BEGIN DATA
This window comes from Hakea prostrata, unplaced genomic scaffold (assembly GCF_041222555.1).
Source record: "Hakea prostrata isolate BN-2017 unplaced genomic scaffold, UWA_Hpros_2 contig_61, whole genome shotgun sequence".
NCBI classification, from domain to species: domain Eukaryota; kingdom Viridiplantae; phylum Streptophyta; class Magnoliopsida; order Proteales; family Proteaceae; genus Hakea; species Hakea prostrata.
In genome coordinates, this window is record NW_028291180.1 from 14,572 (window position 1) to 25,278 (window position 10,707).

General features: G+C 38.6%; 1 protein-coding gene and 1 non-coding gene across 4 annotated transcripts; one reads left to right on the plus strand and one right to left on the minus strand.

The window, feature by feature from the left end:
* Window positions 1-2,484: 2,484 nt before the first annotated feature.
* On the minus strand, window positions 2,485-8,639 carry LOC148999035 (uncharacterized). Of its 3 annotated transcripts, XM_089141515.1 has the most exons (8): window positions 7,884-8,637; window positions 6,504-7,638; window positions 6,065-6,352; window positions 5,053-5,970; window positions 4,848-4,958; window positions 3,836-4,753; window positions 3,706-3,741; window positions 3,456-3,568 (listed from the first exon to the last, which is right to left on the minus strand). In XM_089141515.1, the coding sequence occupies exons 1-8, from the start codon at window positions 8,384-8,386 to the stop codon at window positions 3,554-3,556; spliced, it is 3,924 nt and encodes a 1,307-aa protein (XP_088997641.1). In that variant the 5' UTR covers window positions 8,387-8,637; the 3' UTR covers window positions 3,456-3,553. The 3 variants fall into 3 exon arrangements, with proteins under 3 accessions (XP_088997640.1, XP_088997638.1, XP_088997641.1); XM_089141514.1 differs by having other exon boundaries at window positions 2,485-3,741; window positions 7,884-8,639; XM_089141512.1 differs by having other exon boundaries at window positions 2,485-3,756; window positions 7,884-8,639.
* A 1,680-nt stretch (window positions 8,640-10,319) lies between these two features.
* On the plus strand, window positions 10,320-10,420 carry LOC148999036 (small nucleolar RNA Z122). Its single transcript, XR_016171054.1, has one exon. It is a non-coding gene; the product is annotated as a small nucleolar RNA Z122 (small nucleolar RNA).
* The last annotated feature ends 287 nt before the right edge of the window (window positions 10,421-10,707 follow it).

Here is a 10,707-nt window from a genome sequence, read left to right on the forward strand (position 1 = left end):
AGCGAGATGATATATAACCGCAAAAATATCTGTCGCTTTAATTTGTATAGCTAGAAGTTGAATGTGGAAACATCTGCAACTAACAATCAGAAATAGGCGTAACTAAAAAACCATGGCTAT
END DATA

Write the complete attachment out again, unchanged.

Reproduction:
This window comes from Hakea prostrata, unplaced genomic scaffold (assembly GCF_041222555.1).
Source record: "Hakea prostrata isolate BN-2017 unplaced genomic scaffold, UWA_Hpros_2 contig_61, whole genome shotgun sequence".
NCBI classification, from domain to species: domain Eukaryota; kingdom Viridiplantae; phylum Streptophyta; class Magnoliopsida; order Proteales; family Proteaceae; genus Hakea; species Hakea prostrata.
In genome coordinates, this window is record NW_028291180.1 from 14,572 (window position 1) to 25,278 (window position 10,707).

General features: G+C 38.6%; 1 protein-coding gene and 1 non-coding gene across 4 annotated transcripts; one reads left to right on the plus strand and one right to left on the minus strand.

The window, feature by feature from the left end:
* Window positions 1-2,484: 2,484 nt before the first annotated feature.
* On the minus strand, window positions 2,485-8,639 carry LOC148999035 (uncharacterized). Of its 3 annotated transcripts, XM_089141515.1 has the most exons (8): window positions 7,884-8,637; window positions 6,504-7,638; window positions 6,065-6,352; window positions 5,053-5,970; window positions 4,848-4,958; window positions 3,836-4,753; window positions 3,706-3,741; window positions 3,456-3,568 (listed from the first exon to the last, which is right to left on the minus strand). In XM_089141515.1, the coding sequence occupies exons 1-8, from the start codon at window positions 8,384-8,386 to the stop codon at window positions 3,554-3,556; spliced, it is 3,924 nt and encodes a 1,307-aa protein (XP_088997641.1). In that variant the 5' UTR covers window positions 8,387-8,637; the 3' UTR covers window positions 3,456-3,553. The 3 variants fall into 3 exon arrangements, with proteins under 3 accessions (XP_088997640.1, XP_088997638.1, XP_088997641.1); XM_089141514.1 differs by having other exon boundaries at window positions 2,485-3,741; window positions 7,884-8,639; XM_089141512.1 differs by having other exon boundaries at window positions 2,485-3,756; window positions 7,884-8,639.
* A 1,680-nt stretch (window positions 8,640-10,319) lies between these two features.
* On the plus strand, window positions 10,320-10,420 carry LOC148999036 (small nucleolar RNA Z122). Its single transcript, XR_016171054.1, has one exon. It is a non-coding gene; the product is annotated as a small nucleolar RNA Z122 (small nucleolar RNA).
* The last annotated feature ends 287 nt before the right edge of the window (window positions 10,421-10,707 follow it).

Here is a 10,707-nt window from a genome sequence, read left to right on the forward strand (position 1 = left end):
AGCGAGATGATATATAACCGCAAAAATATCTGTCGCTTTAATTTGTATAGCTAGAAGTTGAATGTGGAAACATCTGCAACTAACAATCAGAAATAGGCGTAACTAAAAAACCATGGCTAT